ZOMBIE RIG

This will touch on those rigs and techniques, but features a third way to fish ribbonfish.  This uses a rig often called a Zombie Rig.  When you Google zombie, the Wikipedia definition is pretty simple.  It is described as a fictional undead being created through the reanimation of a human corpse.  Making it appear alive is what fishermen are trying to accomplish with ribbonfish using the zombie rig.  There may be different local names and slightly different rig configurations, but all are intended to make a ribbonfish swim like it is still alive.

A zombie rig is a tandem rig that positions a live bait a foot or so ahead of a dead ribbonfish.  The presence of the ribbonfish that close to the live bait scares the live bait and it swims faster, plus darts  and struggles to get away from the ribbonfish.  The more it struggles, the more the dead ribbonfish swims, hence the moniker of zombie rig.

The zombie rig focuses on several characteristics of larger predator fish to create its success.  Most fishery biologists agree that upper level predator fish prefer catching and eating fresh meat.  Certainly, they will also hit dead natural baits and a variety of lures, but when they are made to resemble live fish.  Tournament kingfish anglers obviously concur with this as they sometimes spend hours and hundreds of dollars in fuel searching for live baits rather than fishing with lures or dead baits.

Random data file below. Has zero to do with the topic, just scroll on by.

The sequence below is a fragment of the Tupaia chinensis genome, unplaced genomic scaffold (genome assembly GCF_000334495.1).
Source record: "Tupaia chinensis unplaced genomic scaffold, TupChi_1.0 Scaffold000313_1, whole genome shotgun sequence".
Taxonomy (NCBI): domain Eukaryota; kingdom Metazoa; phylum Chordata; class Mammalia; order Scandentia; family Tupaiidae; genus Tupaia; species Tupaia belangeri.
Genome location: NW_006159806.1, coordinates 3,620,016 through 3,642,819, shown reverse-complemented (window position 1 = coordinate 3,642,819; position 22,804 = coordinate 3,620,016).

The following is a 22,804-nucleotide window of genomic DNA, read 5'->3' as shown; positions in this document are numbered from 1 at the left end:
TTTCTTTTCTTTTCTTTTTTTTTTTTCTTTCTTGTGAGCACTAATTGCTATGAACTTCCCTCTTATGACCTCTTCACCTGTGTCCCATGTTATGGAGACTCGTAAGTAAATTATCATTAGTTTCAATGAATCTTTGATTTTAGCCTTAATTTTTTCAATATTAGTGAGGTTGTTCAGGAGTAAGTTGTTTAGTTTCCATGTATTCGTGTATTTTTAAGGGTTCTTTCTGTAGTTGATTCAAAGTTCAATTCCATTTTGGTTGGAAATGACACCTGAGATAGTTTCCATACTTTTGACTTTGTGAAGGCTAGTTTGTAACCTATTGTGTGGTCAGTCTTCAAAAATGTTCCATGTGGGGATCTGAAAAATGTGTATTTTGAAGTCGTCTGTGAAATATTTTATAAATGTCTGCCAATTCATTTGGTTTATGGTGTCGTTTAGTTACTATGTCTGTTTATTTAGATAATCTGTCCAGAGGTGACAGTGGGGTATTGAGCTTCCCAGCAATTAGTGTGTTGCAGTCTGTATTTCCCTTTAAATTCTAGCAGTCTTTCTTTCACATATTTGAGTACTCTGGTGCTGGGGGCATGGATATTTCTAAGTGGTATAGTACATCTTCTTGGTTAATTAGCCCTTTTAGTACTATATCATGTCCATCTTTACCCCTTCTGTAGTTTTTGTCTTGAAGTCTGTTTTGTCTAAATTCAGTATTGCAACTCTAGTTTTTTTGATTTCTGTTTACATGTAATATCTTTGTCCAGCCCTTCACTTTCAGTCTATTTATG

The zombie rig is successful because it exploits larger predator’s preference for fresh live meat in several ways.  The first is placing the live bait barely ahead of the ribbonfish.  The live bait stays spooked and the more it struggles the more the ribbonfish moves, appearing to be chasing it.  This movement is a bit irregular, which makes the ribbonfish appear to be struggling and therefore easy prey.

The live bait is struggling too and it puts out alarmed and frantic vibrations that heighten the natural strike response in kings. One would think a king would occasionally home in on this and hit the struggling live bait, but I’ve never had that happen.  I believe the struggling vibrations are a large part of what brings them in,  as they travel farther through cloudier or dirtier water than the action is visible.

I prefer to use really large ribbonfish on my zombie rigs. If the live baits are smaller, they will have to be changed more often when the action is slow, but it works out. There are two reasons for this. First, ribbonfish are silver if dropped in the brine mixture while still alive and still a brighter gray if not brined until after they die.  Larger ribbonfish can be seen better and from farther away, especially in water that isn’t clear.